PAH Prevalence in South Korea Comparable with Other Countries, Study Shows

PAH Prevalence in South Korea Comparable with Other Countries, Study Shows

The prevalence of pulmonary arterial hypertension (PAH) in South Korea is comparable with that reported in other countries, according to a reassessment study of medical insurance data.

The study, “Demographics, treatment trends, and survival rate in incident pulmonary artery hypertension in Korea: A nationwide study based on the health insurance review and assessment service database,” was published in the journal PLOS One.

PAH is a chronic condition caused by the narrowing of arteries, resulting in a drastic decrease in blood pressure in the lungs. Several epidemiological studies have been conducted to understand the prevalence, clinical prognosis, and treatment of PAH. However, data pertaining to the Asian population is limited.

To address this lack of data, a team led by researchers from Yonsei University College of Medicine in Seoul, South Korea, reassessed medical claims to understand the PAH pattern and treatment profile in the Korean patient population.

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Researchers used the Korean Health Insurance Review and Assessment Service (HIRA) database for the study. The HIRA database holds all the medical billing information of the South Korean population. Patient information, such as medical history, diagnoses, and treatment cost, is available through HIRA.

The team identified 1,307 patients (mean age of 44 years) who were newly diagnosed with PAH between 2008 and 2016. The mean follow-up period was 1.9 years.

Results showed that PAH was prevalent among women in the South Korean population, making up 69.3% of all the identified PAH patients.

Idiopathic PAH was the most common form of the disease in the study population, affecting 51.6% of patients. Other types included acquired PAH associated with congenital heart disease in 25.8% of patients, followed by acquired PAH associated with connective tissue disease in 17.2%.

Prescription data showed that 80.1% of the patients received specific PAH treatment, with 61.7% (807 patients) prescribed a single treatment (monotherapy), while 18.4% (240 patients) received a combination therapy.

Tracleer (bosentan, marketed by Actelion Pharmaceuticals), prescribed to 50.6% of patients, and Beraprost (sold in Japan and South Korea), prescribed to 35.2% of patients, were the two most commonly used monotherapies. They were also the ones most frequently prescribed as a combination treatment, given to 32.9% of the patients.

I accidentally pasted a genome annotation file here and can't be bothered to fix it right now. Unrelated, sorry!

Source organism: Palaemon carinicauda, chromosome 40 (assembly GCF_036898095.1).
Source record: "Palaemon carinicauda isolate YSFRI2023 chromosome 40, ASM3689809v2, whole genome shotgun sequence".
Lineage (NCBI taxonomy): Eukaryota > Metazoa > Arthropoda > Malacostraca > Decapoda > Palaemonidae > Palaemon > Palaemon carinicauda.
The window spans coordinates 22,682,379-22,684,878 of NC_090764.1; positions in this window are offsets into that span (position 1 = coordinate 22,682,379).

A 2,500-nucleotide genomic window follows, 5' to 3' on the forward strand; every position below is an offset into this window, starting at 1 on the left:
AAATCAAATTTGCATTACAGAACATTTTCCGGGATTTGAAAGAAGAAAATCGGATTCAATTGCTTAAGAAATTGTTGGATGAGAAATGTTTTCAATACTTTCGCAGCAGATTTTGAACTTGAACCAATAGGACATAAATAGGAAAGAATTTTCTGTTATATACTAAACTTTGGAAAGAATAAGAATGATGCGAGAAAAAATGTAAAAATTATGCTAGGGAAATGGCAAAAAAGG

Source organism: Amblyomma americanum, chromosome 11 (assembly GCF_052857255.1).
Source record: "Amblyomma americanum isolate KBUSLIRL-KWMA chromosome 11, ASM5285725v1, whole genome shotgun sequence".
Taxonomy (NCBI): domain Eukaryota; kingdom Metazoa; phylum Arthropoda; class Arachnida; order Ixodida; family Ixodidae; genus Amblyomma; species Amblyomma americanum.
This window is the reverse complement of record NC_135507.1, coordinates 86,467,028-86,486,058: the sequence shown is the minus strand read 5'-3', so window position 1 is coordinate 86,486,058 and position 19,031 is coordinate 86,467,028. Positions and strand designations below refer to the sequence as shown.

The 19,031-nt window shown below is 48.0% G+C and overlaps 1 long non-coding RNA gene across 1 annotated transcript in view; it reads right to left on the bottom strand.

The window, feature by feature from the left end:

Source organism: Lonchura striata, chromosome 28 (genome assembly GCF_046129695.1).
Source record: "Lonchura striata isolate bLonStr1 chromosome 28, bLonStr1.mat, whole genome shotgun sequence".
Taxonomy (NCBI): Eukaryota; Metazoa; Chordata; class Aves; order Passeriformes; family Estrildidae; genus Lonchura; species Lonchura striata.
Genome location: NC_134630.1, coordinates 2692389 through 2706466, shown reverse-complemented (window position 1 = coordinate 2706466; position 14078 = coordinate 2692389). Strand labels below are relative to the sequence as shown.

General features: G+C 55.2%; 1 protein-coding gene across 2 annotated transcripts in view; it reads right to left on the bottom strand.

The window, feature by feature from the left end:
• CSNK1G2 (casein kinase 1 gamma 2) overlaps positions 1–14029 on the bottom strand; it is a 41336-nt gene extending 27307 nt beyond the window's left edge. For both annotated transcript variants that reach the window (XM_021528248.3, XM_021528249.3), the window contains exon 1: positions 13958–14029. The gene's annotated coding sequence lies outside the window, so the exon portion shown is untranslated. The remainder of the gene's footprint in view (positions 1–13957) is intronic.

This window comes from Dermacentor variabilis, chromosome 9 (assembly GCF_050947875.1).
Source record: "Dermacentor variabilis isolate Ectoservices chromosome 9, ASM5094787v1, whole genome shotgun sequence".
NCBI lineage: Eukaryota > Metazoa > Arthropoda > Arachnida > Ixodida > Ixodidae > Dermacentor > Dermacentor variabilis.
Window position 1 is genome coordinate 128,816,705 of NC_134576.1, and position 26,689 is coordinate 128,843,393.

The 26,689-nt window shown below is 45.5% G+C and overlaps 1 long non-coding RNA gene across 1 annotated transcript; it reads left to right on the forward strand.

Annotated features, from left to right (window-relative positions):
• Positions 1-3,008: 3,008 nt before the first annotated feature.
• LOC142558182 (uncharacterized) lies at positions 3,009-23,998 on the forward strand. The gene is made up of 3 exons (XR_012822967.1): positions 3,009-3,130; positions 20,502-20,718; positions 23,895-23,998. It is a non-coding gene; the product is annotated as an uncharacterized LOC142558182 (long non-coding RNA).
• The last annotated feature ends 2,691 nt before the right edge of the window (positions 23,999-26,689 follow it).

Of the analyzed population, 55.1% (720 patients) were hospitalized more than once, and the average stay was for nine days.

Researchers found that, at the mean follow-up of 1.9 years, 581 of the patients analyzed had died. Furthermore, the estimated survival rates decreased over time — the one-, two-, three-, and five-year estimated survival rates in this study population were 84.9%, 62.2%, 54.3%, and 46%, respectively. These results are in line with data from other countries.

The team concluded that “the prevalence and incidence of PAH in the Korean population is currently comparable with that in previous registries.”

Vijaya Iyer is a freelance science writer for BioNews Services. She has contributed content to their several disease-specific websites, including cystic fibrosis, multiple sclerosis, muscular dystrophy, among others. She holds a PhD in Microbiology from Kansas State University, where her research focused on molecular biology, bacterial interactions, metabolism, and animal models to study bacterial infections. Following the completion of her PhD, Dr. Iyer went on to complete three postdoctoral fellowships at Kansas State University, University of Miami and Temple University. She joined BioNews Services to utilize her scientific background and writing skills to help patients and caregivers remain abreast with important scientific breakthroughs.
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Vijaya Iyer is a freelance science writer for BioNews Services. She has contributed content to their several disease-specific websites, including cystic fibrosis, multiple sclerosis, muscular dystrophy, among others. She holds a PhD in Microbiology from Kansas State University, where her research focused on molecular biology, bacterial interactions, metabolism, and animal models to study bacterial infections. Following the completion of her PhD, Dr. Iyer went on to complete three postdoctoral fellowships at Kansas State University, University of Miami and Temple University. She joined BioNews Services to utilize her scientific background and writing skills to help patients and caregivers remain abreast with important scientific breakthroughs.
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